Pap tests, which are routinely used to detect cervical cancer, may be capable of spotting ovarian and uterine cancers as well, according to a new paper published in Science Translational Medicine. Study co-author Luis Diaz, of Johns Hopkins, discusses the findings.
In his new book Fat Chance: Beating the Odds Against Sugar, Processed Food, Obesity, and Disease, endocrinologist and obesity doc Robert Lustig deconstructs the mythology of fat. He says exercise, for all its benefits, won't help you shed pounds--and that fasting only worsens weight gain.
To develop more effective treatments for cancer, doctors are zeroing in on the disease's genetic drivers. John DiPersio, chief of oncology at Washington University Medical Center, and Merck's Gary Gilliland discuss how this may revolutionize the future of cancer treatment.
What's it like to live--and cook--on Mars? To find out, researchers are simulating Mars missions in Russia, and on the slopes of a Hawaiian volcano. Kim Binsted talks about her study to whip up tastier space food. Porcini mushroom risotto, anyone? And sleep expert Charles Czeisler talks about how humans adapt to the 24.65-hour Martian day.
The biggest attraction at the annual Farm Show in Harrisburg, Pa., is always a giant, 1,000-pound sculpture crafted from butter. Once this year's show wraps up, all that beautiful butter will go right into a manure pit to become methane gas.
Most of the world’s oceans are in serious decline. But the corals and marine life in the waters around The Phoenix Islands are thriving. How this previously little-known, remote wilderness in the Pacific became one of the highest profile international conservation priorities.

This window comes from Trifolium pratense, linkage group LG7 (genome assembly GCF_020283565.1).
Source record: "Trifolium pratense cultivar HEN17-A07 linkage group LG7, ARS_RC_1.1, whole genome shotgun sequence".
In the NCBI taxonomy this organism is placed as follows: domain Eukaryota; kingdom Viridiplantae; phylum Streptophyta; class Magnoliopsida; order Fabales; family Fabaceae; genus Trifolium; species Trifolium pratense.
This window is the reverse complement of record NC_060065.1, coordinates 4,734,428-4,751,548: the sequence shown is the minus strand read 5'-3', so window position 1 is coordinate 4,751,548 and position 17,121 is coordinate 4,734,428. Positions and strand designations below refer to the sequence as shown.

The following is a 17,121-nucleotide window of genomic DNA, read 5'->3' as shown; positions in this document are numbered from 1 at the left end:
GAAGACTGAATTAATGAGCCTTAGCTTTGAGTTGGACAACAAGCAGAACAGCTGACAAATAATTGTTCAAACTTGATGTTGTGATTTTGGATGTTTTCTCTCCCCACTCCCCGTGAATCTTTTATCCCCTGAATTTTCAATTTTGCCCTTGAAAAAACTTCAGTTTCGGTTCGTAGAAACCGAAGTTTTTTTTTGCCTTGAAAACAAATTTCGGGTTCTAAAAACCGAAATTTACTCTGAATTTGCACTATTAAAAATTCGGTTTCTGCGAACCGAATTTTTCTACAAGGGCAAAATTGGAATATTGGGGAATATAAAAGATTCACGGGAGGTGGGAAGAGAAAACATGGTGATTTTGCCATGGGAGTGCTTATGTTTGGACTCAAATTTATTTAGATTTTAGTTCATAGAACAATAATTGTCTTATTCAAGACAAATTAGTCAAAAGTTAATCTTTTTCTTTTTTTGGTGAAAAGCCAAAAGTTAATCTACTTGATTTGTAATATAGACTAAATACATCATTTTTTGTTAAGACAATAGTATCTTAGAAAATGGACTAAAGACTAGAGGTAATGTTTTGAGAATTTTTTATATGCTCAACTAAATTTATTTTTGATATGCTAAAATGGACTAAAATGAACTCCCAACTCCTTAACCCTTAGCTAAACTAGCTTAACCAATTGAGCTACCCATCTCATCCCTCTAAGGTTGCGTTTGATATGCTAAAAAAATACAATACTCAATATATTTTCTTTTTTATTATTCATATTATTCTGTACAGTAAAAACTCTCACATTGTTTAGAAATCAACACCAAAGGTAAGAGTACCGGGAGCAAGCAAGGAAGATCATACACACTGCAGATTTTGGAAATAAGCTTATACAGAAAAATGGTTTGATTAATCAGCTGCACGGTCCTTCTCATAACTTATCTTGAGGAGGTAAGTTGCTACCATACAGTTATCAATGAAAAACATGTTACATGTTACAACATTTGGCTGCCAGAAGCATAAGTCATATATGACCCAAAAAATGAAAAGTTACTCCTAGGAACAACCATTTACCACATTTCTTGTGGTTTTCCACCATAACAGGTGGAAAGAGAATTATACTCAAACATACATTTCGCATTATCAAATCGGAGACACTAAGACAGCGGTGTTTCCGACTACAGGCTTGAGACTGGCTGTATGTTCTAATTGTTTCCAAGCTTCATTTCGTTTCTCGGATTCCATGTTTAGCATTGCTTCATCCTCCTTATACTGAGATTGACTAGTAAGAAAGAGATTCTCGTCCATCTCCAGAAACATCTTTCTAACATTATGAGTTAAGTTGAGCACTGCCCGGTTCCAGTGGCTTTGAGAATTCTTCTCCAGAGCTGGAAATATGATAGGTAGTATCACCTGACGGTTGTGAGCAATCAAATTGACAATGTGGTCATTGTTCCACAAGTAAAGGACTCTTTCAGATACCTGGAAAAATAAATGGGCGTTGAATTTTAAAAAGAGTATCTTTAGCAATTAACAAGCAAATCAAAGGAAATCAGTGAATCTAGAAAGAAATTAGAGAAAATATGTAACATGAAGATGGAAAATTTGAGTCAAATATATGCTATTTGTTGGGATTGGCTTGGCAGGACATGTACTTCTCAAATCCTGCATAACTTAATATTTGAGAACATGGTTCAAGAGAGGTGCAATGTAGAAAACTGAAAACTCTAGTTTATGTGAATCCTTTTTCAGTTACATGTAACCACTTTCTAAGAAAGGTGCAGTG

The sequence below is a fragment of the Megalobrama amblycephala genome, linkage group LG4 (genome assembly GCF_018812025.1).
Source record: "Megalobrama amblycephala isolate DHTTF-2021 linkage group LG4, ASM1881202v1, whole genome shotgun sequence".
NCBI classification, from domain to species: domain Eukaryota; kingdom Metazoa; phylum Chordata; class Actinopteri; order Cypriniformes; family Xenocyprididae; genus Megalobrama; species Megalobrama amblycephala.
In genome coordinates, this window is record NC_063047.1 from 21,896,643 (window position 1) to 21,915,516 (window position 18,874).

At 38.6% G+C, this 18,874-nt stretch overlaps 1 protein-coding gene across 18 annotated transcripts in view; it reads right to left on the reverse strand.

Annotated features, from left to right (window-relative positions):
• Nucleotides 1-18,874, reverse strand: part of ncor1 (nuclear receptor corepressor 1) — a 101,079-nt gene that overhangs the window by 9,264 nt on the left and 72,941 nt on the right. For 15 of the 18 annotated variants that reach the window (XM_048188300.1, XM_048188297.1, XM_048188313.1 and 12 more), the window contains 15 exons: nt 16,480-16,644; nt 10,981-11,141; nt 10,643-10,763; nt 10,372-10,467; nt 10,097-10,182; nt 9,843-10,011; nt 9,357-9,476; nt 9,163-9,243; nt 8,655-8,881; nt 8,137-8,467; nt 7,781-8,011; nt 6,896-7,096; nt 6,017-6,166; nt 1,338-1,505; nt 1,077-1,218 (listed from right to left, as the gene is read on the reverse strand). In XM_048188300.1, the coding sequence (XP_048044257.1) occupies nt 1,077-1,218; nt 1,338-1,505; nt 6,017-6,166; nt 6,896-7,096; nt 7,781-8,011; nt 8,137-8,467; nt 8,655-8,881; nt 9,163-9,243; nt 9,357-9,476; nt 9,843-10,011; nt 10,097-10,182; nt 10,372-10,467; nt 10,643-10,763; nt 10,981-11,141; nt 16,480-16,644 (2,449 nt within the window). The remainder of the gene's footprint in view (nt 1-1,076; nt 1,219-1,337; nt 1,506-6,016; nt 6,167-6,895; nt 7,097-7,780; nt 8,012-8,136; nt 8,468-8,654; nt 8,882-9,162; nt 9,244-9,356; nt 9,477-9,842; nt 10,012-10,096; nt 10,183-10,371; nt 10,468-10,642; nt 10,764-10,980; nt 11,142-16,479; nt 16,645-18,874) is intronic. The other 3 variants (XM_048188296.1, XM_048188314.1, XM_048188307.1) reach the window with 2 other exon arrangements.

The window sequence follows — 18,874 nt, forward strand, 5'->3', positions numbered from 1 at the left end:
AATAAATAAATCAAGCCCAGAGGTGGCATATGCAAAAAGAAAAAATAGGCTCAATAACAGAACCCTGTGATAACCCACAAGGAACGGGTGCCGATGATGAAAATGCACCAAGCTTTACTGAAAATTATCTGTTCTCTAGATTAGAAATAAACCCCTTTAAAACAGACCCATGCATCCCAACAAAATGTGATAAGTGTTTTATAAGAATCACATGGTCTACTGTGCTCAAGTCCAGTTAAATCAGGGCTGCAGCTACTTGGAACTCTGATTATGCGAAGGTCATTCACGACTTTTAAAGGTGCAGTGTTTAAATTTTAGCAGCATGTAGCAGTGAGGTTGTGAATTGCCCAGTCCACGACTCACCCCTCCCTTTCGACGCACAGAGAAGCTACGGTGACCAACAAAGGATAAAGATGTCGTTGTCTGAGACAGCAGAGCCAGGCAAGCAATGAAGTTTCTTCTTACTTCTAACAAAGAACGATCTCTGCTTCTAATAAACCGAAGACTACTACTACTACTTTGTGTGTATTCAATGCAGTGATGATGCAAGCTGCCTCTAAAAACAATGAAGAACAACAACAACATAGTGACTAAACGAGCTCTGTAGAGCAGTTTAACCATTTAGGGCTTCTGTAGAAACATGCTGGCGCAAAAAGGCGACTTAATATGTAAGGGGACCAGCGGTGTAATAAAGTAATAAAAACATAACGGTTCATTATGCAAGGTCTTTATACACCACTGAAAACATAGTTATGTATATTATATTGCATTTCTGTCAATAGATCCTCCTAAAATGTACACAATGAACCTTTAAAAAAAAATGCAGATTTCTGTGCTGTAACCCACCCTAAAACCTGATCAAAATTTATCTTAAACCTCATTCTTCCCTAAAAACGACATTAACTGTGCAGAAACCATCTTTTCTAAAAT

Xiao Liwu made his public debut Thursday at the San Diego Zoo. As fans crowded around the exhibit, hoping to catch a glimpse of the 5-month-old giant panda cub, we asked the question that perhaps needs no asking. Scientists offer some clues.
Hoping people will think more about where their meat comes from, art graduate student Sarah Hallacher has visualized the U.S. beef industry with a series of steaks (actually, clay) sculpted into the shape of states and packaged in Styrofoam and shrink wrap.
When you give to WAMU, your tax-deductible membership gift helps make possible award-winning programs such as Morning Edition, All Things Considered, The Diane Rehm Show, The Kojo Nnamdi Show, and other favorites.